Pier Paolo Pasolini by Anatole Saderman, 1962
Pier Paolo Pasolini by Anatole Saderman, 1962. Reproduced by Wikimedia Commons.

As time passes, his assault on Power does not fade. Amoroso notes that “when reading Pasolini today, one realizes that, on the one hand, the interpretations given to the course taken by Italian society were becoming increasingly forceful and alarmed, but that, on the other hand, the poet exuded vitality and vigor” . The energy described by the teacher does not preclude, however, a growing distance from Pasolini. In her book, she brings up the presentation that the writer makes when he debuts his column The chaos, in the newspaper Tempo. There, he states: “If I am independent, I am so with anger, pain and humiliation, not a priori, with the calm of the strong, but forced. […] My case is not one of indifference or independence: it is one of loneliness”. A lament also translated into a poem by the same: “And I, adult fetus, wander more modern than all moderns in search of brothers who no longer exist”. On the other hand, Pasolini points out this suffering apartment as something, to a certain extent, necessary for the critical exercise: “That is, moreover, what guarantees me a certain (perhaps crazy and contradictory) objectivity. I have no one behind me to support me and with whom I have common interests to defend”.

In his reflection on the ideal conduct of the critic, Pasolini emphasizes the importance of dialogue and a certain abdication of both authority and credibility, a gesture to which he links freedom from the fear of contradicting oneself and being able to place oneself “in a condition of not having nothing to lose and, therefore, not to be faithful to any pact, except the one with a reader that I consider worthy of increasingly daring research”.

One should not confuse the observations above about the freedom (even if resulting from solitude) of the intellectual with the isolation of these figures in themselves, frowned upon by the author – the divorce from the real world, academicism and officialdom are not appreciated by him either. In one of his skirmishes with Italian intellectuals, Pasolini recounts: “I was able to prove that Italian intellectuals have never considered the problem of popular 'culture', and they don't even know what it is. They believe that the people have no culture because they have no bourgeois culture; or else, that their culture is that larva of bourgeois culture that they can learn at school, in the barracks or, in any case, in bureaucratic relations with the ruling class. That the people, therefore, live in a kind of pre-cultural dream, that is, pre-moral and pre-ideological. Where morals and ideology are seen as the exclusive prerogative of the bourgeois class”.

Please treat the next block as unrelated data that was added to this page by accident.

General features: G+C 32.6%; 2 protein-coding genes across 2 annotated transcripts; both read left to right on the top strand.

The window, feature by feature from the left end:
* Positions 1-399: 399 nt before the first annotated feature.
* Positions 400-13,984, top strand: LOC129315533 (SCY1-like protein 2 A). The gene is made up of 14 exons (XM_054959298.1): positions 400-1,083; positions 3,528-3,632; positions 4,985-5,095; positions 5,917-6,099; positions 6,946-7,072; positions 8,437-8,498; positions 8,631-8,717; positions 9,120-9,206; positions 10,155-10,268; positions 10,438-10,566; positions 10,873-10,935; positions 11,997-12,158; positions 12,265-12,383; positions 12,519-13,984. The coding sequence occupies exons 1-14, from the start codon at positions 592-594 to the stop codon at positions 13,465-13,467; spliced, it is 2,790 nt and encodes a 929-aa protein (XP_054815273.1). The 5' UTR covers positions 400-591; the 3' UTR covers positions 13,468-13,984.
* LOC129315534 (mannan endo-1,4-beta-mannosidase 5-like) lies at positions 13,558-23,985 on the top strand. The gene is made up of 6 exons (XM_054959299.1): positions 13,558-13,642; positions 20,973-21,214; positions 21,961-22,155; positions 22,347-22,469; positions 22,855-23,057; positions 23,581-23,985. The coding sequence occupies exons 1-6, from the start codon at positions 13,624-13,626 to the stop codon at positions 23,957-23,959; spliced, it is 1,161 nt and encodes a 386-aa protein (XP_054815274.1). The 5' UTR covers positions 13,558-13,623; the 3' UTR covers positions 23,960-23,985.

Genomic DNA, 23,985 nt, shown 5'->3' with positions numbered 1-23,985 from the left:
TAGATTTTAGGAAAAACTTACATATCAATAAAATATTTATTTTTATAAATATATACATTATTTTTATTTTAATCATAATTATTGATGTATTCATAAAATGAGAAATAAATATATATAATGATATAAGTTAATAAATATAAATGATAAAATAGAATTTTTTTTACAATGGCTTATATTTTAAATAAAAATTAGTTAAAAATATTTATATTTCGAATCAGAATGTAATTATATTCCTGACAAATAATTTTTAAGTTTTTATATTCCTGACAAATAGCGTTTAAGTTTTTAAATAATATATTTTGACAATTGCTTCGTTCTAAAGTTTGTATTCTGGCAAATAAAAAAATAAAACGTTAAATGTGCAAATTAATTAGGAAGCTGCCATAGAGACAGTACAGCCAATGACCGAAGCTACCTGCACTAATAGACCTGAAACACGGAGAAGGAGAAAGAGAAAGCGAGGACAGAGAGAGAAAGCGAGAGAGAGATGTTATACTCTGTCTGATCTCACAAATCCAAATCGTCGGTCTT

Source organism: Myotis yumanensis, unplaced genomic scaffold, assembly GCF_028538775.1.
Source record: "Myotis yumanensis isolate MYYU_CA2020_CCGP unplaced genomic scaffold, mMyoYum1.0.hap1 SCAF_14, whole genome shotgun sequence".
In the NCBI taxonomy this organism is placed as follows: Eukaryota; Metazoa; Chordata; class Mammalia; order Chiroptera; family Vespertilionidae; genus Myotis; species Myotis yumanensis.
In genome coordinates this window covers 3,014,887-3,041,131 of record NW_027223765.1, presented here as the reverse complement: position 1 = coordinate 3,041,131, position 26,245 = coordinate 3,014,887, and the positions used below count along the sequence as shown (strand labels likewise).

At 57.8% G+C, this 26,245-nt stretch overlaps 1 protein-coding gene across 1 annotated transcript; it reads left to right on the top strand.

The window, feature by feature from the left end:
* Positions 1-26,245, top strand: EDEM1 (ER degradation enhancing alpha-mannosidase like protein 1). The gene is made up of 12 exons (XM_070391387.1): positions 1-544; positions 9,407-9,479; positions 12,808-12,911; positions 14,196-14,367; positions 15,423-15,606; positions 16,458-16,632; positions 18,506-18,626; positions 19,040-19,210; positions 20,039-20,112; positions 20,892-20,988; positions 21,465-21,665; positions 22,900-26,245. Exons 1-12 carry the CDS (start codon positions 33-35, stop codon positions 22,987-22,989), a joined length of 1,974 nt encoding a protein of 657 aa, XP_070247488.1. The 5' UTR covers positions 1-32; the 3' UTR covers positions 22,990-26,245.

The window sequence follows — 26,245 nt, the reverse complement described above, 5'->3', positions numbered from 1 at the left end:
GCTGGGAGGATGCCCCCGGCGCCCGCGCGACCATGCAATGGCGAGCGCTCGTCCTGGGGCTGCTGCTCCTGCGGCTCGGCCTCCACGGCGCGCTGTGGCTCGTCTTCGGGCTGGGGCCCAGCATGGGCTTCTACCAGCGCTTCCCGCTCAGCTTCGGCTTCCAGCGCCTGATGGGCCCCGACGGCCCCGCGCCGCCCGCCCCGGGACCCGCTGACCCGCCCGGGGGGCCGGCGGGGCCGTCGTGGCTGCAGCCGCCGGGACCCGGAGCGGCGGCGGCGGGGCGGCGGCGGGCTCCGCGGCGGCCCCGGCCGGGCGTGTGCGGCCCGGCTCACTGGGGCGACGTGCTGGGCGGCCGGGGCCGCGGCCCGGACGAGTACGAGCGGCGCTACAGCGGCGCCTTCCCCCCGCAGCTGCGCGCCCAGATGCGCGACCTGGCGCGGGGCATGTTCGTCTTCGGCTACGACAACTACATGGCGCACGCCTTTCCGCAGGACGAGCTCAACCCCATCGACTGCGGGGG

Like all historical documents, the Corsair Writings need to be read within their situational coordinates, but questions like those brought up above could be put to the present, as well as their provocation about what we now call cancel culture: “Whoever felt the primary need to 'revoke' me […] he would be a priori prevented from understanding anything else I said, because, as lawyers well know, one must mercilessly discredit the person who testifies in order to discredit his testimony”. One of the contradictions of this complex figure (which can be seen in the Corsair Writings and exemplified in this topic) is that Pasolini himself, even with his free and serious intellectual commitment, is not immune to the condemnation of the witness in the place of testimony, or the invocation of castrating Judeo-Christian moral guilt.

Perhaps Pasolini was, as referred to by the French publication Les Cahiers du Cinéma, an “arsonist”, but not unreasonable. His provocations go far beyond the topics brought throughout this text; they range from religion to anticlericalism; of sacralization, desacralization and resacralization; from maternal love to the conflict of generations; from sex to abortion; from the rational to the irrational; from language, from dialects to behavior; from progress to “development”. When one thinks that one has traversed the complete circumference around Pasolini, he eversions his own sphere. Professor Maria Betânia Amoroso recalls that shortly before being brutally murdered, Pasolini wanted, whether through reinvention or redemption, to rewrite his works.

“Perhaps the reader may think that I say banal things. But whoever is scandalized is always banal. And I, unfortunately, am scandalized.”